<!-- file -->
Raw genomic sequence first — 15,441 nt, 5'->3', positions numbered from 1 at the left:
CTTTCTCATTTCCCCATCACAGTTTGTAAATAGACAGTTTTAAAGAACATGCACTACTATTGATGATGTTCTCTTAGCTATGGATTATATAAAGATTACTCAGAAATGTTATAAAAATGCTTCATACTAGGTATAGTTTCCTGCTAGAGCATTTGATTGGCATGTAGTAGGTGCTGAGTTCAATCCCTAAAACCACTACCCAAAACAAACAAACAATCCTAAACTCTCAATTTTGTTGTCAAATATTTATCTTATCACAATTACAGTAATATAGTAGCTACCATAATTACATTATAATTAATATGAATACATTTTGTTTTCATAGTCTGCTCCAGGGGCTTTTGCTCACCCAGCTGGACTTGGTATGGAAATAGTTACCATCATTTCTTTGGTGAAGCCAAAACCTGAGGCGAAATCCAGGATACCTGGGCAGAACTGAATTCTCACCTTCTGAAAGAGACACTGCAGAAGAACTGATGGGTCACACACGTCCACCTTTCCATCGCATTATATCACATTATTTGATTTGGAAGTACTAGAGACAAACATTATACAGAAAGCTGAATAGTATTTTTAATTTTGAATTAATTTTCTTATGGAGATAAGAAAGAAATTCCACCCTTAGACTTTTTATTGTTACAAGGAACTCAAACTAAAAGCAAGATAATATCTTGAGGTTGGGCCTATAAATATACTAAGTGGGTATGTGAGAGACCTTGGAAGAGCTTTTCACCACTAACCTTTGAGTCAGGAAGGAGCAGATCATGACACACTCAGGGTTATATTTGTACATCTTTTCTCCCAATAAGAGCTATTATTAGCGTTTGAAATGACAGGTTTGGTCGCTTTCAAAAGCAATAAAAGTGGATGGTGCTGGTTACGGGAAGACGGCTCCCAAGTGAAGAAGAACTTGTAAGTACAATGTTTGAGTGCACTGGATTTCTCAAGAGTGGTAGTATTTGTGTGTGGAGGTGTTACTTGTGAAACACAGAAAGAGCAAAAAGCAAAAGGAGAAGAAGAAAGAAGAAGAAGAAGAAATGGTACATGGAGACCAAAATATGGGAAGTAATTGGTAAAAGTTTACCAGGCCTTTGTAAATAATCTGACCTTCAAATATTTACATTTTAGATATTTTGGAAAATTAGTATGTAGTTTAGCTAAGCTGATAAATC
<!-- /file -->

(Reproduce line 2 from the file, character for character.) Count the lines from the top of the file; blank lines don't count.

CTTTCTCATTTCCCCATCACAGTTTGTAAATAGACAGTTTTAAAGAACATGCACTACTATTGATGATGTTCTCTTAGCTATGGATTATATAAAGATTACTCAGAAATGTTATAAAAATGCTTCATACTAGGTATAGTTTCCTGCTAGAGCATTTGATTGGCATGTAGTAGGTGCTGAGTTCAATCCCTAAAACCACTACCCAAAACAAACAAACAATCCTAAACTCTCAATTTTGTTGTCAAATATTTATCTTATCACAATTACAGTAATATAGTAGCTACCATAATTACATTATAATTAATATGAATACATTTTGTTTTCATAGTCTGCTCCAGGGGCTTTTGCTCACCCAGCTGGACTTGGTATGGAAATAGTTACCATCATTTCTTTGGTGAAGCCAAAACCTGAGGCGAAATCCAGGATACCTGGGCAGAACTGAATTCTCACCTTCTGAAAGAGACACTGCAGAAGAACTGATGGGTCACACACGTCCACCTTTCCATCGCATTATATCACATTATTTGATTTGGAAGTACTAGAGACAAACATTATACAGAAAGCTGAATAGTATTTTTAATTTTGAATTAATTTTCTTATGGAGATAAGAAAGAAATTCCACCCTTAGACTTTTTATTGTTACAAGGAACTCAAACTAAAAGCAAGATAATATCTTGAGGTTGGGCCTATAAATATACTAAGTGGGTATGTGAGAGACCTTGGAAGAGCTTTTCACCACTAACCTTTGAGTCAGGAAGGAGCAGATCATGACACACTCAGGGTTATATTTGTACATCTTTTCTCCCAATAAGAGCTATTATTAGCGTTTGAAATGACAGGTTTGGTCGCTTTCAAAAGCAATAAAAGTGGATGGTGCTGGTTACGGGAAGACGGCTCCCAAGTGAAGAAGAACTTGTAAGTACAATGTTTGAGTGCACTGGATTTCTCAAGAGTGGTAGTATTTGTGTGTGGAGGTGTTACTTGTGAAACACAGAAAGAGCAAAAAGCAAAAGGAGAAGAAGAAAGAAGAAGAAGAAGAAATGGTACATGGAGACCAAAATATGGGAAGTAATTGGTAAAAGTTTACCAGGCCTTTGTAAATAATCTGACCTTCAAATATTTACATTTTAGATATTTTGGAAAATTAGTATGTAGTTTAGCTAAGCTGATAAATC